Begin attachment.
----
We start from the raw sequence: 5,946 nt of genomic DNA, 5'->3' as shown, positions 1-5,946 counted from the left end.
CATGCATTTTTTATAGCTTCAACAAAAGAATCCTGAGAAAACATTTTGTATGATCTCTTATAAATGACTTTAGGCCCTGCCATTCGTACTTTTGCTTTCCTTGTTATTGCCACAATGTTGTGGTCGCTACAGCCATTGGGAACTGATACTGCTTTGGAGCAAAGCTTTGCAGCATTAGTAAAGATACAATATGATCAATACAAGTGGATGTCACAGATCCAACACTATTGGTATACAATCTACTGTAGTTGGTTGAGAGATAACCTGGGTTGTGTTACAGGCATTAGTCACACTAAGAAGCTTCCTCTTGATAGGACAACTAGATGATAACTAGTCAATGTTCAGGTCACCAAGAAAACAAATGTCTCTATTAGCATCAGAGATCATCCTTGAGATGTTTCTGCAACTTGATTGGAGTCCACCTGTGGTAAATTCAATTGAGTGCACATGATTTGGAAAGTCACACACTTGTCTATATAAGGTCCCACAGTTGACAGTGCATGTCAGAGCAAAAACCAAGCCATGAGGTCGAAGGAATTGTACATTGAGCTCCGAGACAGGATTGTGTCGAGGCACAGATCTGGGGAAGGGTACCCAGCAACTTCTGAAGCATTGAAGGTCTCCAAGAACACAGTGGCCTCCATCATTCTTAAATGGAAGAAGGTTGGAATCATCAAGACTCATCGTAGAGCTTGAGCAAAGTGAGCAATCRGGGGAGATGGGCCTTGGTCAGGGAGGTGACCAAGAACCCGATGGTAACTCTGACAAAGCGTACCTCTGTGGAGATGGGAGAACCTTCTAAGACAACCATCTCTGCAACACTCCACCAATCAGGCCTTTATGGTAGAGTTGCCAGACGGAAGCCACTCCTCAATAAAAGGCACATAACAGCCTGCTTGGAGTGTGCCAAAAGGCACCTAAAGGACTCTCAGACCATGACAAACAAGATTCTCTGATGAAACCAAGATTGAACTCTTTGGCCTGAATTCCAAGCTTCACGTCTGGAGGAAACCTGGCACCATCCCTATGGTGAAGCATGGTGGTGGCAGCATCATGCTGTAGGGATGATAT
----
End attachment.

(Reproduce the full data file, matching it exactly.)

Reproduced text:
We start from the raw sequence: 5,946 nt of genomic DNA, 5'->3' as shown, positions 1-5,946 counted from the left end.
CATGCATTTTTTATAGCTTCAACAAAAGAATCCTGAGAAAACATTTTGTATGATCTCTTATAAATGACTTTAGGCCCTGCCATTCGTACTTTTGCTTTCCTTGTTATTGCCACAATGTTGTGGTCGCTACAGCCATTGGGAACTGATACTGCTTTGGAGCAAAGCTTTGCAGCATTAGTAAAGATACAATATGATCAATACAAGTGGATGTCACAGATCCAACACTATTGGTATACAATCTACTGTAGTTGGTTGAGAGATAACCTGGGTTGTGTTACAGGCATTAGTCACACTAAGAAGCTTCCTCTTGATAGGACAACTAGATGATAACTAGTCAATGTTCAGGTCACCAAGAAAACAAATGTCTCTATTAGCATCAGAGATCATCCTTGAGATGTTTCTGCAACTTGATTGGAGTCCACCTGTGGTAAATTCAATTGAGTGCACATGATTTGGAAAGTCACACACTTGTCTATATAAGGTCCCACAGTTGACAGTGCATGTCAGAGCAAAAACCAAGCCATGAGGTCGAAGGAATTGTACATTGAGCTCCGAGACAGGATTGTGTCGAGGCACAGATCTGGGGAAGGGTACCCAGCAACTTCTGAAGCATTGAAGGTCTCCAAGAACACAGTGGCCTCCATCATTCTTAAATGGAAGAAGGTTGGAATCATCAAGACTCATCGTAGAGCTTGAGCAAAGTGAGCAATCRGGGGAGATGGGCCTTGGTCAGGGAGGTGACCAAGAACCCGATGGTAACTCTGACAAAGCGTACCTCTGTGGAGATGGGAGAACCTTCTAAGACAACCATCTCTGCAACACTCCACCAATCAGGCCTTTATGGTAGAGTTGCCAGACGGAAGCCACTCCTCAATAAAAGGCACATAACAGCCTGCTTGGAGTGTGCCAAAAGGCACCTAAAGGACTCTCAGACCATGACAAACAAGATTCTCTGATGAAACCAAGATTGAACTCTTTGGCCTGAATTCCAAGCTTCACGTCTGGAGGAAACCTGGCACCATCCCTATGGTGAAGCATGGTGGTGGCAGCATCATGCTGTAGGGATGATAT